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upgrading my bow...where to start?

Discussion in 'Bows and Rosin [DB]' started by slapfish, Aug 9, 2000.


  1. slapfish

    slapfish

    Jul 16, 2000
    Chicago, IL
    All right...I've got a few questions for anyone who might be able to help me out. I'm trying to decide whether to get a French bow (I currently play German) in order to learn how to switch-hit, so to speak, or to upgrade my current bow, which is a pretty cheap fiberglass one that came with my bass. What are the benefits of upgrading a bow? Is it a sound thing, or more a matter of playing comfort, etc.? Where can a guy with limited financial resources and no transportation start in Northern Indiana? Any help would be greatly appreciated.
     
  2. Your bow is very much responsible for the tone that ultimately comes out of your bass. Each bow has tonal and response characteristics all its own and each bow will sound very different from the next.

    Even bows from the same maker won't sound exactly the same as each other. When I bought my last bow, I had the bow maker send me 3 bows to choose from, and each was unique. Also, another thing to remember is that a given bow may sound better on a certain bass and not as good on another. You usually have to consider how a particular bow sounds with YOUR instrument.

    Certainly you should notice a great improvement in tone from a fiberglass bow to a wooden bow, particularly if you buy a bow made of pernambuco (the wood of choice for fine bows). Brazilwood is generally a good step up from fiberglass but pernambuco is the way to go if you can, however expect to pay at least $1000 for a pernambuco bow (although most are quite a bit more than that).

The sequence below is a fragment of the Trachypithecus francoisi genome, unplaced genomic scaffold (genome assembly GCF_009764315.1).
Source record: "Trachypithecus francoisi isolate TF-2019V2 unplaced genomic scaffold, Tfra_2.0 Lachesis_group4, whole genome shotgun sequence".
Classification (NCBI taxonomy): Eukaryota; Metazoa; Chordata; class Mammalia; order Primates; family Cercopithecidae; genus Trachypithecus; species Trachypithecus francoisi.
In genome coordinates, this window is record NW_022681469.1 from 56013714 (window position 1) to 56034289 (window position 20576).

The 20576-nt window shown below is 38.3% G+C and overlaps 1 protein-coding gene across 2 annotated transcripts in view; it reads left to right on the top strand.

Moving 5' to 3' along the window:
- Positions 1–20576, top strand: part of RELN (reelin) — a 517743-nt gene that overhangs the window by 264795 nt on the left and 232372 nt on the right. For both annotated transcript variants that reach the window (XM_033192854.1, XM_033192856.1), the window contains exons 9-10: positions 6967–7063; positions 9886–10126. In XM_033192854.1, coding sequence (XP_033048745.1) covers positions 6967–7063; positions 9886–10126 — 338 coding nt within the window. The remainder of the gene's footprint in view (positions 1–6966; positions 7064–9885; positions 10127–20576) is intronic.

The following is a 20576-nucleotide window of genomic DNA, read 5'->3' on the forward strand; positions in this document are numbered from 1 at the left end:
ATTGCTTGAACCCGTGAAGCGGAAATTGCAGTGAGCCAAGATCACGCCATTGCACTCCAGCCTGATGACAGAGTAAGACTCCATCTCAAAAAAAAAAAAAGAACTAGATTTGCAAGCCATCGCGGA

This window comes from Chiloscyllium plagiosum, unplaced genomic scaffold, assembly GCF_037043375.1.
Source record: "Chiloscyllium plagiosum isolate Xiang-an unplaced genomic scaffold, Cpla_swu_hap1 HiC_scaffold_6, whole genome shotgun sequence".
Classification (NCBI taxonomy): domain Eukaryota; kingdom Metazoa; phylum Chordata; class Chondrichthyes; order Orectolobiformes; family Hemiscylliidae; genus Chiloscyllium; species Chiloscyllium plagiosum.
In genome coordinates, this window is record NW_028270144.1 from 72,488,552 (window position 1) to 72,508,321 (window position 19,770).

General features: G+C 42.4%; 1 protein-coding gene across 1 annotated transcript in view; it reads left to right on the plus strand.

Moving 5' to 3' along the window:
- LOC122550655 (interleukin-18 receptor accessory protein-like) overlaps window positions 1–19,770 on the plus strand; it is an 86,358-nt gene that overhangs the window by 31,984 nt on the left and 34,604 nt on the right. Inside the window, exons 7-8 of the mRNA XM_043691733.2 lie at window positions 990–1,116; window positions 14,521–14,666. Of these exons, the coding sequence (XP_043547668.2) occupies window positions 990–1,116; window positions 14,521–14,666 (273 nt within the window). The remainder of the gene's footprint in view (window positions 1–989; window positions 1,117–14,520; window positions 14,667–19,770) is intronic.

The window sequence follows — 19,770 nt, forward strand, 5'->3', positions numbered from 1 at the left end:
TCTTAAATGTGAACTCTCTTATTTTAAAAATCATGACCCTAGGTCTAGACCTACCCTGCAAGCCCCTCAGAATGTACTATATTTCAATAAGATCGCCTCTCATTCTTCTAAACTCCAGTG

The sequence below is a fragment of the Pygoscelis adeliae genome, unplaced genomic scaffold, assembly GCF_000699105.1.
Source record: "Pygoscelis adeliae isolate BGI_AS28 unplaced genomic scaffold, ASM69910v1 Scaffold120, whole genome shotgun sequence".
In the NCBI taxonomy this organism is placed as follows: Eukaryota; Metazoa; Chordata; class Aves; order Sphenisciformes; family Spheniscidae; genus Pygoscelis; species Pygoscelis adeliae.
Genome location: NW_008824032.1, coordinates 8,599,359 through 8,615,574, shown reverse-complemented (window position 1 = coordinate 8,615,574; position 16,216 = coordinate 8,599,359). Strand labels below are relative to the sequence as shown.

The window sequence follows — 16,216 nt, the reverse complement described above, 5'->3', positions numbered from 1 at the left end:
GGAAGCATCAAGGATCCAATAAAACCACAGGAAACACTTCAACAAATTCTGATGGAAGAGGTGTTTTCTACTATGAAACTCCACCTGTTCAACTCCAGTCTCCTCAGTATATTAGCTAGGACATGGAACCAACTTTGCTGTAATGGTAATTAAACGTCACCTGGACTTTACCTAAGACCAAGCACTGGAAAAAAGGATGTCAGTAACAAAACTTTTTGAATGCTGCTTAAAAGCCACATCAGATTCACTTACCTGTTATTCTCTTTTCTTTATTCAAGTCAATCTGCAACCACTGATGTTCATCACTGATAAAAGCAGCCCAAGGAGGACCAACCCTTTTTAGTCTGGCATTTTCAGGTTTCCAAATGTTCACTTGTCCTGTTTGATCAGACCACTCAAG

I guess it all depends what your needs are. For me, I'd almost rather have a great bow than a great bass. It's that important to me. I can generally make most moderately good basses sound the way I want with my favorite bow, but I'd have a harder time making a fine Amati bass sound great with a cheap bow.

    My advice, if you are interested in playing arco, is to get the best bow you can afford. :)
     
  3. Tim Ludlam

    Tim Ludlam

    Dec 19, 1999
    Carmel, IN
    Slapfish (from God's country--under the Golden Dome):
    You need to check out the Cincinnati Bass Cellar. Andy Stetson has a great selection of bows and basses. Plus, he's a pretty good bassist, and understands guys on a budget. If you e-mail him, he will send you a price list of bows and basses. Their website is:

    http://www.cinternet.net/~astetson

    Good luck, and buy the best bow you can afford.

    Be patient, the shop is closed until 8/14/2000, so he won't send you the list until he is back in town.

    [Edited by Tim Ludlam on 08-10-2000 at 07:32 AM]